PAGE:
Global Economy, Competitiveness, Operations, Manufacturing, Manufacturing Footprint, Reshoring/Nearshoring
A new study produced by MAPI and Deloitte draws on a survey of global manufacturers to offer insights into which new markets manufacturers plan to enter in the next five years. As might be expected, the United States and China should see the greatest number of investments in existing operations by 2020. Various countries in Asia and South America should see increases in new project investments.
Global Economy, Competitiveness, Government Policy, Economic Environment, Recession
Brazil’s economy and manufacturing are in a technical recession, inflation is higher than desirable, and public finances are deteriorating. The country’s short-term outlook appears depressing, as the ongoing macroeconomic imbalances will have to be addressed by orthodox policies, which will in turn bring muted growth and rising unemployment.
Global Economy, Economic Environment, Recession, Money & Finance, Government Finance
Facing insolvency, the Argentine government defaulted on its roughly $130 billion of foreign debt in late 2001 following a four-year economic recession. Once the economy recovered, Argentina offered holders of defaulted bonds new debt instruments via sovereign restructurings in 2005 and 2010. In order to reach elevated acceptance levels, the new bonds were governed mostly under foreign law (some in Europe and some in New York) and included a “rights upon future offers” clause—giving bondholders the possibility to participate in any eventual voluntary restructuring offering better terms. As a result, 93% of the holders of defaulted debt accepted the restructurings. The remaining 7% (the “holdouts”) have been seeking payment in full via legal venues, with some turning to the U.S. courts.
Global Economy, Competitiveness, Government Policy, Economic Environment, Energy
Over the next few years, five structural developments will dominate the scene in Latin America and will have definite impacts on U.S. manufacturing companies doing business there. Three relate to large energy projects that will both demand manufactured goods and lower manufacturing costs, stimulating production and economic growth. In Brazil, the 2014 World Cup and 2016 Olympics are triggering opportunities across manufacturing sectors. Finally, Mexico’s politicians are attempting to tackle the lack of competitiveness of their economy, an effort with benefits for the nation’s export-oriented industrial sector.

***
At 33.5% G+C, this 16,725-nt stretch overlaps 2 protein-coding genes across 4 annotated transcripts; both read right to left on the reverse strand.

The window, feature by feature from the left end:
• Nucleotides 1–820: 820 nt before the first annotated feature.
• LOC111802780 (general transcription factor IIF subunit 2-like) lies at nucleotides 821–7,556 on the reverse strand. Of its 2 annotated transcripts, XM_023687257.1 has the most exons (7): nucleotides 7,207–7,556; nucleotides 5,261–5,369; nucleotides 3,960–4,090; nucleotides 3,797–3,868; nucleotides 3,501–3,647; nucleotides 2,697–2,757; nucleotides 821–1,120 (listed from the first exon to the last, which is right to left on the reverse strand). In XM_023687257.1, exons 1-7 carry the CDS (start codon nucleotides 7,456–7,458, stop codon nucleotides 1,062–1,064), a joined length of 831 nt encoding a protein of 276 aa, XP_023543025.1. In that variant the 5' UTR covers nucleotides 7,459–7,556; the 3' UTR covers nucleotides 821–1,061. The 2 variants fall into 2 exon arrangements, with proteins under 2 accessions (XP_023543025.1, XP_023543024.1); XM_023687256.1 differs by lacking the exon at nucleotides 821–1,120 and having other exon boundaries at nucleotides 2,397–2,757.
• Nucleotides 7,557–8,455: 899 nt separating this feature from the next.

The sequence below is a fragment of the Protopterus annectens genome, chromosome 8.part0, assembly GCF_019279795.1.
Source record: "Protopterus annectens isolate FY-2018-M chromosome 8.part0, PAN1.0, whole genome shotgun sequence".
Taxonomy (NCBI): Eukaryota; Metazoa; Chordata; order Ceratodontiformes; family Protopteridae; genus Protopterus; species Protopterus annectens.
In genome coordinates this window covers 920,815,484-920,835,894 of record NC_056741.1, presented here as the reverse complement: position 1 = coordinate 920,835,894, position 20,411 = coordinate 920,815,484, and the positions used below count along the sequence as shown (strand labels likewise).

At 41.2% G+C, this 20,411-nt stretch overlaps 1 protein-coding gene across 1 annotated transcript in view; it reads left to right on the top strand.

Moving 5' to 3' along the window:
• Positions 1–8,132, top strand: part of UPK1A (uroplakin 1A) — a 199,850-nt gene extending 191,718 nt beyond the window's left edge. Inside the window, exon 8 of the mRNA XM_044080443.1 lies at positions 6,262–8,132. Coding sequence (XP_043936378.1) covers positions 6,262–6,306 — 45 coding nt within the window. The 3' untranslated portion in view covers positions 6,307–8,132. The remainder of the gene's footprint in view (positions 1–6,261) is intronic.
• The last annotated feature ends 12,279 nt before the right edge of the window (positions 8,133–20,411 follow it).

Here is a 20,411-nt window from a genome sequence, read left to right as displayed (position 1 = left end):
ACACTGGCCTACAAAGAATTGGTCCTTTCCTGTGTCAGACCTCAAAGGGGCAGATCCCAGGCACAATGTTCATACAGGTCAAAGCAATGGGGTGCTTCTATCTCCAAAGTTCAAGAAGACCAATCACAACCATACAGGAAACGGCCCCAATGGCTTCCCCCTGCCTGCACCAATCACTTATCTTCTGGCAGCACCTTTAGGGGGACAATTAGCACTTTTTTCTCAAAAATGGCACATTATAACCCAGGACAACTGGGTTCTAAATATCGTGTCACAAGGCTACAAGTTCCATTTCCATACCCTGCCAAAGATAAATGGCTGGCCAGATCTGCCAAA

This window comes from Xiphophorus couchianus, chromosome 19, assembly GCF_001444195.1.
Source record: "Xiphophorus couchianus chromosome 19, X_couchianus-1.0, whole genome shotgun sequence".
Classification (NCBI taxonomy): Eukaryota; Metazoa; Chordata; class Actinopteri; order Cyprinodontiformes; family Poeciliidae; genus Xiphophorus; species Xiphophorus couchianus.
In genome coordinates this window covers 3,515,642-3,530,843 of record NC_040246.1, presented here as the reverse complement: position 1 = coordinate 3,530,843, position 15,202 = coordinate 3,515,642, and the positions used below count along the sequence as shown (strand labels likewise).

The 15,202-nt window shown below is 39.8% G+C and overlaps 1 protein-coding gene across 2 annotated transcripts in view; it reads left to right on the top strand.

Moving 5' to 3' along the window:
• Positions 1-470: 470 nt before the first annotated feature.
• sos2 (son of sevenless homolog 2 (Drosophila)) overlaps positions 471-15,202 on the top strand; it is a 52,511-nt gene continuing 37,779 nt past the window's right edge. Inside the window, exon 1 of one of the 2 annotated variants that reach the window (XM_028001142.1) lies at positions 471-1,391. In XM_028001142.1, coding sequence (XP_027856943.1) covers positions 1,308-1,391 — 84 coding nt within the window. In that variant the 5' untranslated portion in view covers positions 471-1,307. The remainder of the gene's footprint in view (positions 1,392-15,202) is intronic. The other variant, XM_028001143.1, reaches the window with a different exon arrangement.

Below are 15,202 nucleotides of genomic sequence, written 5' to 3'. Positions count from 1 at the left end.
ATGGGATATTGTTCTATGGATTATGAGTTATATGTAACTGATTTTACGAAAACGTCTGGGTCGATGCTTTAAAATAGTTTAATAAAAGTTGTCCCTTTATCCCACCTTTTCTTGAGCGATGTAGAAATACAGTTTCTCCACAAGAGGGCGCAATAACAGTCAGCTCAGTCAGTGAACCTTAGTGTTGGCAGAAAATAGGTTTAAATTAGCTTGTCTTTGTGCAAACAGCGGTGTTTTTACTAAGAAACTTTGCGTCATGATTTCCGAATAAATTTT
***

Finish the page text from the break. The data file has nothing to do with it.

Global Economy, Economic Environment, Labor, Money & Finance, GDP
For years, protectionist policies helped Brazil build a fortress around its manufacturing base, which profited from a rapidly expanding domestic market over the past decade. Ever-rising purchasing power and the best credit conditions in decades fueled the demand for durable goods and housing, in turn stimulating most intermediate industries. A sort of virtuous cycle led to a broad-based manufacturing expansion that was interrupted in the wake of the 2008 global economic crisis. It took Brazilian factories more than a year to recover pre-crisis output levels, and manufacturing subsequently stopped growing. Three years have passed without genuine manufacturing growth in Brazil, despite the government’s protectionist stance that is ingrained in every sector of the economy.
Global Economy, Competitiveness, Government Policy, Economic Environment, Labor
Mexico’s prospects for reforms that would eventually unleash the country’s economic growth potential are on the rise since Enrique Peña Nieto was elected president in July 2012. Since the election and taking office on December 1, 2012, the president has focused his energy on a host of proposals, including ambitious reforms that would shake up an economy that has shown disappointing results on the growth front for two decades.
Global Economy, Competitiveness, Government Policy
On July 1, 2012, Mexicans will elect a new president after two consecutive six-year terms under the ruling of the National Action Party (PAN), first with Vicente Fox and now Felipe Calderón. The latest polls show the candidate for the Institutional Revolutionary Party (PRI), Enrique Peña Nieto, leading by more than 10 points, followed by Andrés Manuel López Obrador (AMLO) from the Party of the Democratic Revolution (PRD) and Josefina Vázquez Mota from the PAN. Before the PAN took power in 2000, the PRI ruled Mexico for 71 straight years.